With the release of Justice League this past weekend, the superhero movie run of 2017 has officially come to a close. In honor of that, let’s take a look back at the six movies released this year as well.
If you look up the word, “overcorrection” in the dictionary, a picture of Warner Bros. Studios is sure to pop up. Having taken the critiques of Batman v. Superman as an overstuffed attempt at a thinkpiece too seriously, Zack Snyder & co. attempted to make up for it by instead making an unfocused campfest. Unable to properly utilize its outstanding cast, Justice League relegates characters to overused team-up cliches for the sake of “comedy.” What little characterization exists fails to hit home since (unlike Avengers) this is the first time we’re introduced to most of the team. Add to the lackluster characterization an over-the-top, directionless plot and the result is aggressively mediocre. Though one should take into account directorial complications and studio interference impeded this movie from reaching its potential, it is nevertheless the worst superhero movie of the year.
Guardians of the Galaxy Vol. 2
James Gunn’s sequel to his standout space-western is by no means an unworthy follow-up, but it fails to hold up against the largely fantastic features this year. Vol. 2 feels more like a filler episode in a Guardians TV series than a defining point in the team’s journey, even in spite of hero Peter Quill’s daddy-issues arc. Though Gunn manages to sneak in some truly heartfelt as well as comical moments (with Drax being a surprisingly fun part of the movie), creating an altogether enjoyable piece, there is nothing particularly outstanding about Vol. 2. The movie’s more dramatic (and at times, frankly tedious) pace does not mesh well with Chris Pratt’s traditionally comedic acting chops nor the dynamics of the rest of the team. The end result is an undeniably fun ride, but hardly something you’d want to see more than once.
With director Taika Waititi at the helm, Marvel finally understands its Nordic Avenger. Ragnarok quickly discards of the overdramatic and unfocused tone of the first two films. Waititi understands the universe of the nine realms and plays with it to great effect, creating a half-sci-fi half-steampunk style that serves as an enormous refreshment from the unrelatable universe of Thor 1 and 2. He allows for the story to build within the world, making every location feel real and forgetting the bizarre astrophysics/high fantasy jargon that muddled Asgard before. In addition to understanding the universe, Waititi also understands his leading man, letting Hemsworth diverge from the dull, stilted, blonde jock and instead run wild with a wise-cracking and lovably dorky Thor. Despite Waititi’s improvements, however, the movie is somewhat insubstantial. Like Guardians, the film is a fun ride all the way through, but leaves little impact once it’s over. Cinemasins’ Jeremy Scott describes it best:
Thor: Ragnarok Tweet Review: I had fun. You'll have fun. It's fun. But it's the cotton candy of movies: tasty; full of air & no substance.
— cinemasins (@cinemasins) November 4, 2017
Almost universally beloved by its viewers, Wonder Woman appeared to break the DC Universe curse (that is, until Justice League came along). Driven by the astounding performance of Gal Gadot and supplemented by the charm of supporting man Chris Pine, Wonder Woman manages to recycle the age-old fish-out-of-water trope without it feeling stale. Gadot’s nonchalant badassery as Diana is truly jaw-dropping and when combined with Diana’s defiantly optimistic attitude, creates a compelling new addition to the DCEU. Wonder Woman is not only refreshing as a heroine in the midst of a male-dominated superhero film industry, but also as a hopeful yet badass character in the midst of gritty antiheroes. Wonder Woman’s only truly weak point is its third act, which (like Batman v Superman) rushes a overly-CGIed, overly-tinted climactic battle between a villain and a hero who (like in Man of Steel) both are too powerful for anyone to truly care about what’s happening.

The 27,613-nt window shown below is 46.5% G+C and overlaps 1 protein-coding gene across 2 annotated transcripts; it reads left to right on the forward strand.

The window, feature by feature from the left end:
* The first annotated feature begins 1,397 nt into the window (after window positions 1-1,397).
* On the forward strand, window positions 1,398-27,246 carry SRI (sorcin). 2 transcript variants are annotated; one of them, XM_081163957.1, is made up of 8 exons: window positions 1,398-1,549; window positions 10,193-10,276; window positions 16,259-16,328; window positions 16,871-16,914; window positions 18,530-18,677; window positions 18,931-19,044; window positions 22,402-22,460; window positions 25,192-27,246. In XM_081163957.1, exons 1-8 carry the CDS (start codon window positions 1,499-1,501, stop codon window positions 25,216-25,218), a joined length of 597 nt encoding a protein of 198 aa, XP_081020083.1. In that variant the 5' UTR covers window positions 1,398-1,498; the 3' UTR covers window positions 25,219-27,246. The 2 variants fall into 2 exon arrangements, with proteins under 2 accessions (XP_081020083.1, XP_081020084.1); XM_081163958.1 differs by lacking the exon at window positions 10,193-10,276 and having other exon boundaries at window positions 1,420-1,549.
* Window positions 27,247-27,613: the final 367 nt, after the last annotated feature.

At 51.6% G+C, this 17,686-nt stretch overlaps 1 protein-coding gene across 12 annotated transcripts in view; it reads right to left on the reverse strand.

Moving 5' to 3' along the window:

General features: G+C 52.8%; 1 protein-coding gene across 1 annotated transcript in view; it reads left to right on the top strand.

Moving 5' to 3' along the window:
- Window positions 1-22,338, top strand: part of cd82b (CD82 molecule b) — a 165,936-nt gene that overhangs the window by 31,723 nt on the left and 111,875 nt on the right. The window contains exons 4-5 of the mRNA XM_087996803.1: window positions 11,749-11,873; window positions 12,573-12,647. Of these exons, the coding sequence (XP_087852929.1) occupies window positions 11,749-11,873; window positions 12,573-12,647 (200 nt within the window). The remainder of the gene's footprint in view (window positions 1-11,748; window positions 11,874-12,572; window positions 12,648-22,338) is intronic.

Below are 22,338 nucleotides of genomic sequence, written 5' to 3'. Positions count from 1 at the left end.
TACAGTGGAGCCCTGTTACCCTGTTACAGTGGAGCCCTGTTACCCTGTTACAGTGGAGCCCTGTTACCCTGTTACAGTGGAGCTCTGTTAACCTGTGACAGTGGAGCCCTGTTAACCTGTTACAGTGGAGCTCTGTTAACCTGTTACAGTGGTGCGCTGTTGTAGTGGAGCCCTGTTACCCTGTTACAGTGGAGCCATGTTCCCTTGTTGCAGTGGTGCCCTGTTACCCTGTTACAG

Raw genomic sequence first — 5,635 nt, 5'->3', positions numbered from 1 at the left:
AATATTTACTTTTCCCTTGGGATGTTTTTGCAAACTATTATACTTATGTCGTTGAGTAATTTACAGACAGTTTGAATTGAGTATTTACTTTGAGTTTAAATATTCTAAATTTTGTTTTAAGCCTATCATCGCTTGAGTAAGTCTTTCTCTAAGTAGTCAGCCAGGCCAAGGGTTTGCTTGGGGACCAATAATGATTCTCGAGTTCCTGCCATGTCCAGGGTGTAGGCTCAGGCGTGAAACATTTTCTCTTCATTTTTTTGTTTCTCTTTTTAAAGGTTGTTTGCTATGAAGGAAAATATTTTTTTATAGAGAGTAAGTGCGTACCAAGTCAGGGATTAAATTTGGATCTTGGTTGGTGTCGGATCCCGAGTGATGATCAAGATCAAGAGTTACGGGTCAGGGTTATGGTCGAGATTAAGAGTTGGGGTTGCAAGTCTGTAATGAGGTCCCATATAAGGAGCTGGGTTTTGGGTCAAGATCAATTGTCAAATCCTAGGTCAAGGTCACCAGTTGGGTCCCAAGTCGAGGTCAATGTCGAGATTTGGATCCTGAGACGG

Being the second reboot of a franchise in a single decade is no easy task, but Homecoming pulls it off magnificently. Like the youngest of six siblings, Homecoming makes sure to carve out its own path, avoiding any signature traits of the previous five films. It hones in Spider-Man’s story as a coming-of-age tale, making sure to place emphasis on Peter’s life as a highschooler navigating the pitfalls of adolescence and wanting to prove himself as an adult/Avenger. And at its helm is Tom Holland, who plays arguably the best of the three Peters, giving us a Spider-Man who loves being Spider-Man while managing to combine Andrew Garfield’s snappy humor with Tobey Maguire’s gawky nerdiness. It all culminates in a well-paced, genuine film with heart that hits all the marks.
Logan, like Guardians of the Galaxy and Captain America: Winter Soldier before it, proves that superhero movies are at their best when they’re not superhero movies at all, but genre films about superheroes. Logan tosses every known trope in the book, foregoing the easy-to-root-for arc of a clean hero for a morally dubious and struggling Wolverine. Hugh Jackman’s performance as a world-weary Wolverine who pulls no punches is a masterclass in range. The film beautifully wraps up Jackman’s run as the gruff X-Man, displaying the decidedly un-glorious result of the mayhem in all prior X-Men films. But Jackman may not even be the star of the film, as he is met tit for tat by Dafne Keen’s breakout performance as Laura, who gives us a fabulous new brand of hero in the form of a throat-slitting little girl. The film lays out a blueprint that future superhero cinema would do well to follow, not necessarily to do a post-apocalyptic Western, but to break from the formula and not fear what comes after.